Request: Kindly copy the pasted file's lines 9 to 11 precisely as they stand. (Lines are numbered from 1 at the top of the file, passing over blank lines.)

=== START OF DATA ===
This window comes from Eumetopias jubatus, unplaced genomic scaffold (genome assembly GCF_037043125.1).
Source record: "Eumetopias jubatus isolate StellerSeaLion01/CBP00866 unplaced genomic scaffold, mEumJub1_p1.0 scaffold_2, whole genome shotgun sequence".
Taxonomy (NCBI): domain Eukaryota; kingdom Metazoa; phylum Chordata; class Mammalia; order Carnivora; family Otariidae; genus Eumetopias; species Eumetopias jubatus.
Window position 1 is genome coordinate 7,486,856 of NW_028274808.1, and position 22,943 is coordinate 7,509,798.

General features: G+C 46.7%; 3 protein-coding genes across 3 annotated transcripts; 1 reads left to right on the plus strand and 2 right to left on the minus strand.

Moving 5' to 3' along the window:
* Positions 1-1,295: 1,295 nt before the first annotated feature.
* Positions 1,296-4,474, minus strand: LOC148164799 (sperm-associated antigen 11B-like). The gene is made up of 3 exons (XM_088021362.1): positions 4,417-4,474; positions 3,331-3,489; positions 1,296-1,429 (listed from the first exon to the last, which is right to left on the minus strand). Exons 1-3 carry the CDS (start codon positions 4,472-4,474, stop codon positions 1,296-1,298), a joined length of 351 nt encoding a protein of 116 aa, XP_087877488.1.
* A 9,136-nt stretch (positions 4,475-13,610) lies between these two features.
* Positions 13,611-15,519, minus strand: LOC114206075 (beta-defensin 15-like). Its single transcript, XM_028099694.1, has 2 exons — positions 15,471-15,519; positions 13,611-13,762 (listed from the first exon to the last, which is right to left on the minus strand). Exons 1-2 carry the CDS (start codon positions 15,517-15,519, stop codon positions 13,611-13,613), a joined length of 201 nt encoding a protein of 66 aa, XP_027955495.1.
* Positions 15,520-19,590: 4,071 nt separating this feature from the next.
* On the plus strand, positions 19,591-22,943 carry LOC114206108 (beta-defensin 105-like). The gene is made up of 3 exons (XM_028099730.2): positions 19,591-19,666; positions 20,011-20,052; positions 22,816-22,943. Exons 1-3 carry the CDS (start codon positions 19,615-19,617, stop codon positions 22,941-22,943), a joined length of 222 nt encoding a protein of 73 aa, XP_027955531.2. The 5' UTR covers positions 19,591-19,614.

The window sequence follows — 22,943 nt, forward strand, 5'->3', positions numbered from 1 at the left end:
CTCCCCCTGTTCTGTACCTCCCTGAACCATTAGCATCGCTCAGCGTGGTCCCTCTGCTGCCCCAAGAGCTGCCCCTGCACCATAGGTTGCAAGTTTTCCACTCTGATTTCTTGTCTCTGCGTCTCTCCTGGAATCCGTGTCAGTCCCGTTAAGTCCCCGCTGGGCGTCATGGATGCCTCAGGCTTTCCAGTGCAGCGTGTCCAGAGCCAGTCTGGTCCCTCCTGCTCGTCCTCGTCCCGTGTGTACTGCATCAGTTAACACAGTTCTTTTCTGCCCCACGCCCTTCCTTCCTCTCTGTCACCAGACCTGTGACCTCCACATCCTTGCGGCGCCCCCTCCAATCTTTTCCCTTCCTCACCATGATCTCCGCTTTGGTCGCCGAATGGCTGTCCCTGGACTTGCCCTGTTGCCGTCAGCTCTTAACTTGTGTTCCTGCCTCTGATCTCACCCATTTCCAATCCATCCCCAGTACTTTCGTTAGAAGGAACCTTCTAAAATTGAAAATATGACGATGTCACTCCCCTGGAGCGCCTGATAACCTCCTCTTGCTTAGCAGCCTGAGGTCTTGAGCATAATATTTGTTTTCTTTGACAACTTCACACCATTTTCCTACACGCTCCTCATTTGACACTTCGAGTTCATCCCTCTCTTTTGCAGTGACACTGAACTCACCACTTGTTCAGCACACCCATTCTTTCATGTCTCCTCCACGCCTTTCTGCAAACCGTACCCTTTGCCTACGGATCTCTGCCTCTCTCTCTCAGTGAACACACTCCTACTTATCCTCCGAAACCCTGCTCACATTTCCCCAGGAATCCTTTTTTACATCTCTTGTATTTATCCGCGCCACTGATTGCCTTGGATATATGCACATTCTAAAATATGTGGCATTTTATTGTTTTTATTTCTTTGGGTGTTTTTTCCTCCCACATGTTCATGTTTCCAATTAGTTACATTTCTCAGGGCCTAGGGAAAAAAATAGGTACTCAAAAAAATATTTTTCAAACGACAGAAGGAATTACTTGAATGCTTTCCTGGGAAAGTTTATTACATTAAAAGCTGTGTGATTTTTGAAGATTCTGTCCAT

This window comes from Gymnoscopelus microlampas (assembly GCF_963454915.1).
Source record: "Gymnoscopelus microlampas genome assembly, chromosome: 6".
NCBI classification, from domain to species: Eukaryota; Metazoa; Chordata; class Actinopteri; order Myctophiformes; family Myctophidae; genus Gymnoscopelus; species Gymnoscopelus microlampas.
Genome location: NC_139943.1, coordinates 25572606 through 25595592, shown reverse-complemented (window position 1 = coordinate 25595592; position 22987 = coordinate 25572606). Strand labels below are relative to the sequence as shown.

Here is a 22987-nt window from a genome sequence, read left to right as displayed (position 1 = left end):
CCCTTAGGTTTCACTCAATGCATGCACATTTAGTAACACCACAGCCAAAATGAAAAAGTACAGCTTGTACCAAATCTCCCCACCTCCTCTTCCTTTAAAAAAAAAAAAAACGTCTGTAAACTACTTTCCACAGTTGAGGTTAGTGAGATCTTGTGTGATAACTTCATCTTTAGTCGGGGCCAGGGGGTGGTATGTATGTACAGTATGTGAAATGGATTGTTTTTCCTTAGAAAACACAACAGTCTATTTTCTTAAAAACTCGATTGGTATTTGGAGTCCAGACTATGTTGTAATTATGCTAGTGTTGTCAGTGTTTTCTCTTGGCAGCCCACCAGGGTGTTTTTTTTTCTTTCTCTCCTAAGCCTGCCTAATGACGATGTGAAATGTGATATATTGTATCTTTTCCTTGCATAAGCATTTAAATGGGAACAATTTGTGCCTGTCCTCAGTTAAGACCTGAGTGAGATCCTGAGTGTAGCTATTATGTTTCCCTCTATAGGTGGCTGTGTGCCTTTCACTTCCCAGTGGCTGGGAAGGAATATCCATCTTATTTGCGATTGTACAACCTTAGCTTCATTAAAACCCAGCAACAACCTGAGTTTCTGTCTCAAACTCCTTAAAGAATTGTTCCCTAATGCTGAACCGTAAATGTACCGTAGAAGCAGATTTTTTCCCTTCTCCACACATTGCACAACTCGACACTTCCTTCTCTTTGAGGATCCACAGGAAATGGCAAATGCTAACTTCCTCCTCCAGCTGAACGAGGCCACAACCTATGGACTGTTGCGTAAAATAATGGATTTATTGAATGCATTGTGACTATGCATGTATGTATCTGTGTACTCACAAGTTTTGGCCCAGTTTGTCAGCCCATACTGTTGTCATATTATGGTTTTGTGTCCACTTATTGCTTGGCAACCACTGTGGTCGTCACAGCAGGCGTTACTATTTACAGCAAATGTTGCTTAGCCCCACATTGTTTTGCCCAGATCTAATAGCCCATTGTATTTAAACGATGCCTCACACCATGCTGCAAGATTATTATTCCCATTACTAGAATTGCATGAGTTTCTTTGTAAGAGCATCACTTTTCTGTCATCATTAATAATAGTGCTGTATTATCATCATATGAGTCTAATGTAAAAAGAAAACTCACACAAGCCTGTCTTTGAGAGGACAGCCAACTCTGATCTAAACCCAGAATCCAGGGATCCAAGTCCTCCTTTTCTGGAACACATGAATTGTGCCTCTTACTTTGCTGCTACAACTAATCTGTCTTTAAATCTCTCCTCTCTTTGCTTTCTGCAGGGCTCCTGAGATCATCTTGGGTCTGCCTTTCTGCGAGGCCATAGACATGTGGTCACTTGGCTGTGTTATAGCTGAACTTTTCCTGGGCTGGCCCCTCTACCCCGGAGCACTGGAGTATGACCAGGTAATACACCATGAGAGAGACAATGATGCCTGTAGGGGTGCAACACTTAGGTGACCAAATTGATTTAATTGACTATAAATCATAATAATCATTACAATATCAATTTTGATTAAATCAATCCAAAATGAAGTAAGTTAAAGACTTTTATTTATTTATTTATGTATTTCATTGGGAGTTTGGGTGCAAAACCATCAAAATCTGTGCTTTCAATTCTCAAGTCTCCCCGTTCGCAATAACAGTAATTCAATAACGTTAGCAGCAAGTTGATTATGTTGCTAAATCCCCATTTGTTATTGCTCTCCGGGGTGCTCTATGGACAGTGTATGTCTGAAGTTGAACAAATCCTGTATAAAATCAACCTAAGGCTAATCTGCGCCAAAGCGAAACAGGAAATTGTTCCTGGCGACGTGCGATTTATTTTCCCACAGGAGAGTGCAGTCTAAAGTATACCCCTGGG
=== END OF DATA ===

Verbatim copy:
* A 9,136-nt stretch (positions 4,475-13,610) lies between these two features.
* Positions 13,611-15,519, minus strand: LOC114206075 (beta-defensin 15-like). Its single transcript, XM_028099694.1, has 2 exons — positions 15,471-15,519; positions 13,611-13,762 (listed from the first exon to the last, which is right to left on the minus strand). Exons 1-2 carry the CDS (start codon positions 15,517-15,519, stop codon positions 13,611-13,613), a joined length of 201 nt encoding a protein of 66 aa, XP_027955495.1.
* Positions 15,520-19,590: 4,071 nt separating this feature from the next.